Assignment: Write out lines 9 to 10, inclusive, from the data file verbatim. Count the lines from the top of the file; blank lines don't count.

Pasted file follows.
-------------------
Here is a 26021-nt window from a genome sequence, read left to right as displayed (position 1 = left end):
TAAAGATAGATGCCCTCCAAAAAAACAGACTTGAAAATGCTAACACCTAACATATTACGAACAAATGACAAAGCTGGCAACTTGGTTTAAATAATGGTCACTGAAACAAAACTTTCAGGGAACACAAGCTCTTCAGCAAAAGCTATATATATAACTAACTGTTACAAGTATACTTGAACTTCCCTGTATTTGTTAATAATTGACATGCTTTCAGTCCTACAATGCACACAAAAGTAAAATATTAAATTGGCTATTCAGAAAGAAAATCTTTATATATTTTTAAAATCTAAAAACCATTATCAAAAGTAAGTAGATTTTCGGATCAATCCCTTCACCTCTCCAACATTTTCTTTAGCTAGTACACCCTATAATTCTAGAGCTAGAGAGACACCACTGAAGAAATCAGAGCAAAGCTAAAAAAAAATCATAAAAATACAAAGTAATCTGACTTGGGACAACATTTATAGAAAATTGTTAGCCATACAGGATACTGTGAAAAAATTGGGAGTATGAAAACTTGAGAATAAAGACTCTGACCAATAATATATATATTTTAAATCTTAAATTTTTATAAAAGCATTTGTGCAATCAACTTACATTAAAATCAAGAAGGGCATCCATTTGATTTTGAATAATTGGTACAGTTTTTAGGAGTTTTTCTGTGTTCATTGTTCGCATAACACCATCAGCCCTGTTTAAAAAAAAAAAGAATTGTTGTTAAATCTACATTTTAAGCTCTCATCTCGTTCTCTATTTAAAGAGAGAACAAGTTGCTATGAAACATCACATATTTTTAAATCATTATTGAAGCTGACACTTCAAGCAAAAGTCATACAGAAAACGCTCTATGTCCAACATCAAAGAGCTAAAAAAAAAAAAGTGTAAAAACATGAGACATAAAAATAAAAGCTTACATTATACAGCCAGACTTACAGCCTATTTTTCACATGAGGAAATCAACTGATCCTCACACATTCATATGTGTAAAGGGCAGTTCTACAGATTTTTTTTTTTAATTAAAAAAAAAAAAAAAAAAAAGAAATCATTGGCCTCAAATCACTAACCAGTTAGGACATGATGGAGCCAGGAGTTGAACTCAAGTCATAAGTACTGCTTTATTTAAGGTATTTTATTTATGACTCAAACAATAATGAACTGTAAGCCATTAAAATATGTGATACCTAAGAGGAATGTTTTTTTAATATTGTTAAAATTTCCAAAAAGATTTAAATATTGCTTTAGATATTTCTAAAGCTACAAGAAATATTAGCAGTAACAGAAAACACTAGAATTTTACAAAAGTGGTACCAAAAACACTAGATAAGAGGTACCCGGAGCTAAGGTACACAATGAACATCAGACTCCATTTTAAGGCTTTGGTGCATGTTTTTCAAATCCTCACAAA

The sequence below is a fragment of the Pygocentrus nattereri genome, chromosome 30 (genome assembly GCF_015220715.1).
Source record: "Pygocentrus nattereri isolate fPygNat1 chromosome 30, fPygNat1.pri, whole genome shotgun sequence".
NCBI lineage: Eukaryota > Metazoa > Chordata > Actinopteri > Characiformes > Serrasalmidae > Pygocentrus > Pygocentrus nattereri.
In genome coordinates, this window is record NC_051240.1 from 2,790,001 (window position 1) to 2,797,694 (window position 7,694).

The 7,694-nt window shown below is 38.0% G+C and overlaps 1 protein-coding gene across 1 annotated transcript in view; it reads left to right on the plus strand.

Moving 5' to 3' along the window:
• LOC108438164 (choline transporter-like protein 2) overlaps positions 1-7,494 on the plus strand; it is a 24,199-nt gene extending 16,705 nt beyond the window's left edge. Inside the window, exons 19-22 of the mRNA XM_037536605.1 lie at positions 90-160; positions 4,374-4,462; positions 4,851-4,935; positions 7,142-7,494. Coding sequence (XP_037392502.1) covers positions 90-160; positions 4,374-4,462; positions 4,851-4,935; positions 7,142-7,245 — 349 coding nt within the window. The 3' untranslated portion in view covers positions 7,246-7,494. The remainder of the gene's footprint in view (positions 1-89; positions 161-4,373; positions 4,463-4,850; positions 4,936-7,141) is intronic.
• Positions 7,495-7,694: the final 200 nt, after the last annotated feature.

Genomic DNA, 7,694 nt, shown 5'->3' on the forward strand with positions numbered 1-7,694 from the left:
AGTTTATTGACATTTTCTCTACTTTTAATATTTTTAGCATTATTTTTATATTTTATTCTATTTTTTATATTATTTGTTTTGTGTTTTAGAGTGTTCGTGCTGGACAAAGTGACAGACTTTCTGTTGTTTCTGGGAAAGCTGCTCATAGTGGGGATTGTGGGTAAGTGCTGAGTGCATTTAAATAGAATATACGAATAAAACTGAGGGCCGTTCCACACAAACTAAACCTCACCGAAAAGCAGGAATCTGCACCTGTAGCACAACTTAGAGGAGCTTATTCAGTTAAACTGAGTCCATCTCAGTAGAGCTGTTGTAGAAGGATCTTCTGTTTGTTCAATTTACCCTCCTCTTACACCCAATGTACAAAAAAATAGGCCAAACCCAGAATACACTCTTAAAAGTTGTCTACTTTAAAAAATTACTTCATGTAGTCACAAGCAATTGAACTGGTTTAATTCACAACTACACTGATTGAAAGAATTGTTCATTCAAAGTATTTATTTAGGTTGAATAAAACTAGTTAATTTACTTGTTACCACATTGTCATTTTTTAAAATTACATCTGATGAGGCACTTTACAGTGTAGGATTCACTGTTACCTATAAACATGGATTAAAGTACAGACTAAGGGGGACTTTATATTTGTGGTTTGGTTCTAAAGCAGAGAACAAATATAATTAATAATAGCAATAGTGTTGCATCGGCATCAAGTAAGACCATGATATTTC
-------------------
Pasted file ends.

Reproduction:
• LOC108438164 (choline transporter-like protein 2) overlaps positions 1-7,494 on the plus strand; it is a 24,199-nt gene extending 16,705 nt beyond the window's left edge. Inside the window, exons 19-22 of the mRNA XM_037536605.1 lie at positions 90-160; positions 4,374-4,462; positions 4,851-4,935; positions 7,142-7,494. Coding sequence (XP_037392502.1) covers positions 90-160; positions 4,374-4,462; positions 4,851-4,935; positions 7,142-7,245 — 349 coding nt within the window. The 3' untranslated portion in view covers positions 7,246-7,494. The remainder of the gene's footprint in view (positions 1-89; positions 161-4,373; positions 4,463-4,850; positions 4,936-7,141) is intronic.
• Positions 7,495-7,694: the final 200 nt, after the last annotated feature.